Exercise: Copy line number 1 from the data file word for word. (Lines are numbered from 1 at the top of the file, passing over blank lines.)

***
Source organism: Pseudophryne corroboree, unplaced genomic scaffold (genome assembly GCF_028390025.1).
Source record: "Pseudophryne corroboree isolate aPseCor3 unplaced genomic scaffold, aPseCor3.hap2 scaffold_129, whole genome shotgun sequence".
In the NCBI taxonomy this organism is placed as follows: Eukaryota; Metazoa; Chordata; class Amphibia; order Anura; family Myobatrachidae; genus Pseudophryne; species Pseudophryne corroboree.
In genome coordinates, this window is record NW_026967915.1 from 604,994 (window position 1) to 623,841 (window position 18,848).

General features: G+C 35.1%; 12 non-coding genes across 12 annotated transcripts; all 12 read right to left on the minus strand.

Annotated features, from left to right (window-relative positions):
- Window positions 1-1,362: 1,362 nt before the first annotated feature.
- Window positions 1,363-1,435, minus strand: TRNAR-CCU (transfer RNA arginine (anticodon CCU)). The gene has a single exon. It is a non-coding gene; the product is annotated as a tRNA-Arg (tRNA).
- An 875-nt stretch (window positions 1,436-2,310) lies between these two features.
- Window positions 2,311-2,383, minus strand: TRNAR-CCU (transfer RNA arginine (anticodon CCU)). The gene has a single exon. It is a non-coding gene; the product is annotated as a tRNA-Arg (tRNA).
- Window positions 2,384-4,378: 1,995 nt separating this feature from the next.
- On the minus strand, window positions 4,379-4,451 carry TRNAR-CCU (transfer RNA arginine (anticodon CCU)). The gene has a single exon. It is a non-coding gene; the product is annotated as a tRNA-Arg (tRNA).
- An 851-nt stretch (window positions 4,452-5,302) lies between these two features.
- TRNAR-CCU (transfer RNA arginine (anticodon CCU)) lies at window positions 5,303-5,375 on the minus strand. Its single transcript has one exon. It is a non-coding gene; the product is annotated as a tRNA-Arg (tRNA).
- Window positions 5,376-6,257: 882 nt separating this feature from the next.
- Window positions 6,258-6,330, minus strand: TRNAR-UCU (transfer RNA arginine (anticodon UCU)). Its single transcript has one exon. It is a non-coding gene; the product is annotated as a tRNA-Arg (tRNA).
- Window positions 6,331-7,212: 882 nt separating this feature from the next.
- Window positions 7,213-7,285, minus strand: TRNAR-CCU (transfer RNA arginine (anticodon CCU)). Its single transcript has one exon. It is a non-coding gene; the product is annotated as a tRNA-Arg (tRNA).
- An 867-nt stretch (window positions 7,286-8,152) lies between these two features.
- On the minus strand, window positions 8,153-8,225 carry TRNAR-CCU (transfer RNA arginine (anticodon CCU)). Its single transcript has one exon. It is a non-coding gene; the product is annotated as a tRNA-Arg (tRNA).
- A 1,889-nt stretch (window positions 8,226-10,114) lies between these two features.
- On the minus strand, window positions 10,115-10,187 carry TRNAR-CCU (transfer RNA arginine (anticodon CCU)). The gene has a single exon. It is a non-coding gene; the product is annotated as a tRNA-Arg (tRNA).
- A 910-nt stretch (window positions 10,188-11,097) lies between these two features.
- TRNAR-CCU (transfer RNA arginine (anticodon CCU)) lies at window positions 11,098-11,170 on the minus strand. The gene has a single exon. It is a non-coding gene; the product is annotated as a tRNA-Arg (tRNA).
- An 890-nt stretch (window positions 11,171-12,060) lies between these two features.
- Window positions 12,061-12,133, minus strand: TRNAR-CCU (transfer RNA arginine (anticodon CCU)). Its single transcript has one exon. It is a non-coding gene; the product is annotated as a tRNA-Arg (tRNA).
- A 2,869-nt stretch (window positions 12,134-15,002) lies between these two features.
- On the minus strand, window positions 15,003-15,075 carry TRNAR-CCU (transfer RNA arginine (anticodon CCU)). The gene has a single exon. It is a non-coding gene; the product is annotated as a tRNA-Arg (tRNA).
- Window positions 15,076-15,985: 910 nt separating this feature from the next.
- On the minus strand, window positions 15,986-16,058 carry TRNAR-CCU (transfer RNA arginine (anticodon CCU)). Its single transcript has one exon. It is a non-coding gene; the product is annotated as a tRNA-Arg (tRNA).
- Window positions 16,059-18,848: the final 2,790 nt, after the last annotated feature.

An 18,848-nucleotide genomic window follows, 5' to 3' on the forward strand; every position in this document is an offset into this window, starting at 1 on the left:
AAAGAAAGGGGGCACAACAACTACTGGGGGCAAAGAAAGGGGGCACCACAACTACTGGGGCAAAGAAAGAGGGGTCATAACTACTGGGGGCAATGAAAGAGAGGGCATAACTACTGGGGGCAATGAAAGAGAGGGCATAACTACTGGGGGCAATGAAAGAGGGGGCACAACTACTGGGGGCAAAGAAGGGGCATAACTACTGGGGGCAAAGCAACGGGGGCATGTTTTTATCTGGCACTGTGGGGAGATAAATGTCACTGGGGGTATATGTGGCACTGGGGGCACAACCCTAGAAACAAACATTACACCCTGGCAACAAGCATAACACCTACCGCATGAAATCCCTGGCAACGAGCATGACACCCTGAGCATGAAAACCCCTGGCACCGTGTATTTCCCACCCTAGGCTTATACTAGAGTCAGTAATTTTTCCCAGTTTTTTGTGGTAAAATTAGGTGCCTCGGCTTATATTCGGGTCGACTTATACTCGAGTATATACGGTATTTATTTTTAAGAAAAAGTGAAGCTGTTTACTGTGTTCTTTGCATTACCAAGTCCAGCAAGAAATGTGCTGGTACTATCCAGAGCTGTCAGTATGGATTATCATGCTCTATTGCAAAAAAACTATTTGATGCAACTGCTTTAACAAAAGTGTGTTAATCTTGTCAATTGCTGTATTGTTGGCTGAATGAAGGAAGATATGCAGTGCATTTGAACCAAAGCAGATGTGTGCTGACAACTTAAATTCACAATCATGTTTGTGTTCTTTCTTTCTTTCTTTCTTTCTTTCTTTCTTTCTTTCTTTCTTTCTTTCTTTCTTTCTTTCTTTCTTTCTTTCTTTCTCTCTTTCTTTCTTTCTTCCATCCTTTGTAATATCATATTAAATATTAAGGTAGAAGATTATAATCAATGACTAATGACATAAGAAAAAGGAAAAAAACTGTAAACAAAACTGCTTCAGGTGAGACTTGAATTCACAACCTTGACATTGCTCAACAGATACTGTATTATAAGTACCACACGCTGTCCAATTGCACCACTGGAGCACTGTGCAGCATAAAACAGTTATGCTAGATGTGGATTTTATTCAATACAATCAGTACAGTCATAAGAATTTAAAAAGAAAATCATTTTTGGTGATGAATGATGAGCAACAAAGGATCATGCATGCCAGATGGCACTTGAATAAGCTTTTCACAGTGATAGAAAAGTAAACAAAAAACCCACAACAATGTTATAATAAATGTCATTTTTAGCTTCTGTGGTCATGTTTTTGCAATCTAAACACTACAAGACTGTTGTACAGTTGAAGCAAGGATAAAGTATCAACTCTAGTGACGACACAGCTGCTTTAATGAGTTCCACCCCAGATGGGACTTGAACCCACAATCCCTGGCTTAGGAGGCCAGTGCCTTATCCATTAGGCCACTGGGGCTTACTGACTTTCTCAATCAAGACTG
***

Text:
Source organism: Pseudophryne corroboree, unplaced genomic scaffold (genome assembly GCF_028390025.1).